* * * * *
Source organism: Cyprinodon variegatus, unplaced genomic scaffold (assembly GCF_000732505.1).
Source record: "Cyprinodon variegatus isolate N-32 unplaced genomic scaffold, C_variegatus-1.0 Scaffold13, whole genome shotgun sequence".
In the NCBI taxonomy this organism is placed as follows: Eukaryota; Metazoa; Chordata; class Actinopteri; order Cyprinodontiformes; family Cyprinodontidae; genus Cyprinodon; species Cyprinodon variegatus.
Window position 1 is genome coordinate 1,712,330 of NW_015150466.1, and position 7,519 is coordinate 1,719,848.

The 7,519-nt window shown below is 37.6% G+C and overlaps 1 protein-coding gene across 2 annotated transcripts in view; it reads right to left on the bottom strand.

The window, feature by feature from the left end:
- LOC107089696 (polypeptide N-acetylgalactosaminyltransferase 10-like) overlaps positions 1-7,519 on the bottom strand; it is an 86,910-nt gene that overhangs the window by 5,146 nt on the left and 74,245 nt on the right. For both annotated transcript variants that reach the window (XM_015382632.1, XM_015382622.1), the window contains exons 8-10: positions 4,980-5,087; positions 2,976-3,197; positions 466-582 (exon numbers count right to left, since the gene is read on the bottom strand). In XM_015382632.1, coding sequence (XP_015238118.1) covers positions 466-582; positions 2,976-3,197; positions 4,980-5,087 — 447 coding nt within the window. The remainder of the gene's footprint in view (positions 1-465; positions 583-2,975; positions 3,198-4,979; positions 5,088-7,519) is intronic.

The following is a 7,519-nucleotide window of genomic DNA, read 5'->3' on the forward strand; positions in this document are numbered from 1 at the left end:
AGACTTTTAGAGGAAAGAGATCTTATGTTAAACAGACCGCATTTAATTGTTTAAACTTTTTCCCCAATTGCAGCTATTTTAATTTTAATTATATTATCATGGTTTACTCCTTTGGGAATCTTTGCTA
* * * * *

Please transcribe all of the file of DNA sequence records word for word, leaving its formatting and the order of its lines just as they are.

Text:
Source organism: Cyprinodon variegatus, unplaced genomic scaffold (assembly GCF_000732505.1).
Source record: "Cyprinodon variegatus isolate N-32 unplaced genomic scaffold, C_variegatus-1.0 Scaffold13, whole genome shotgun sequence".
In the NCBI taxonomy this organism is placed as follows: Eukaryota; Metazoa; Chordata; class Actinopteri; order Cyprinodontiformes; family Cyprinodontidae; genus Cyprinodon; species Cyprinodon variegatus.
Window position 1 is genome coordinate 1,712,330 of NW_015150466.1, and position 7,519 is coordinate 1,719,848.

The 7,519-nt window shown below is 37.6% G+C and overlaps 1 protein-coding gene across 2 annotated transcripts in view; it reads right to left on the bottom strand.

The window, feature by feature from the left end:
- LOC107089696 (polypeptide N-acetylgalactosaminyltransferase 10-like) overlaps positions 1-7,519 on the bottom strand; it is an 86,910-nt gene that overhangs the window by 5,146 nt on the left and 74,245 nt on the right. For both annotated transcript variants that reach the window (XM_015382632.1, XM_015382622.1), the window contains exons 8-10: positions 4,980-5,087; positions 2,976-3,197; positions 466-582 (exon numbers count right to left, since the gene is read on the bottom strand). In XM_015382632.1, coding sequence (XP_015238118.1) covers positions 466-582; positions 2,976-3,197; positions 4,980-5,087 — 447 coding nt within the window. The remainder of the gene's footprint in view (positions 1-465; positions 583-2,975; positions 3,198-4,979; positions 5,088-7,519) is intronic.

The following is a 7,519-nucleotide window of genomic DNA, read 5'->3' on the forward strand; positions in this document are numbered from 1 at the left end:
AGACTTTTAGAGGAAAGAGATCTTATGTTAAACAGACCGCATTTAATTGTTTAAACTTTTTCCCCAATTGCAGCTATTTTAATTTTAATTATATTATCATGGTTTACTCCTTTGGGAATCTTTGCTA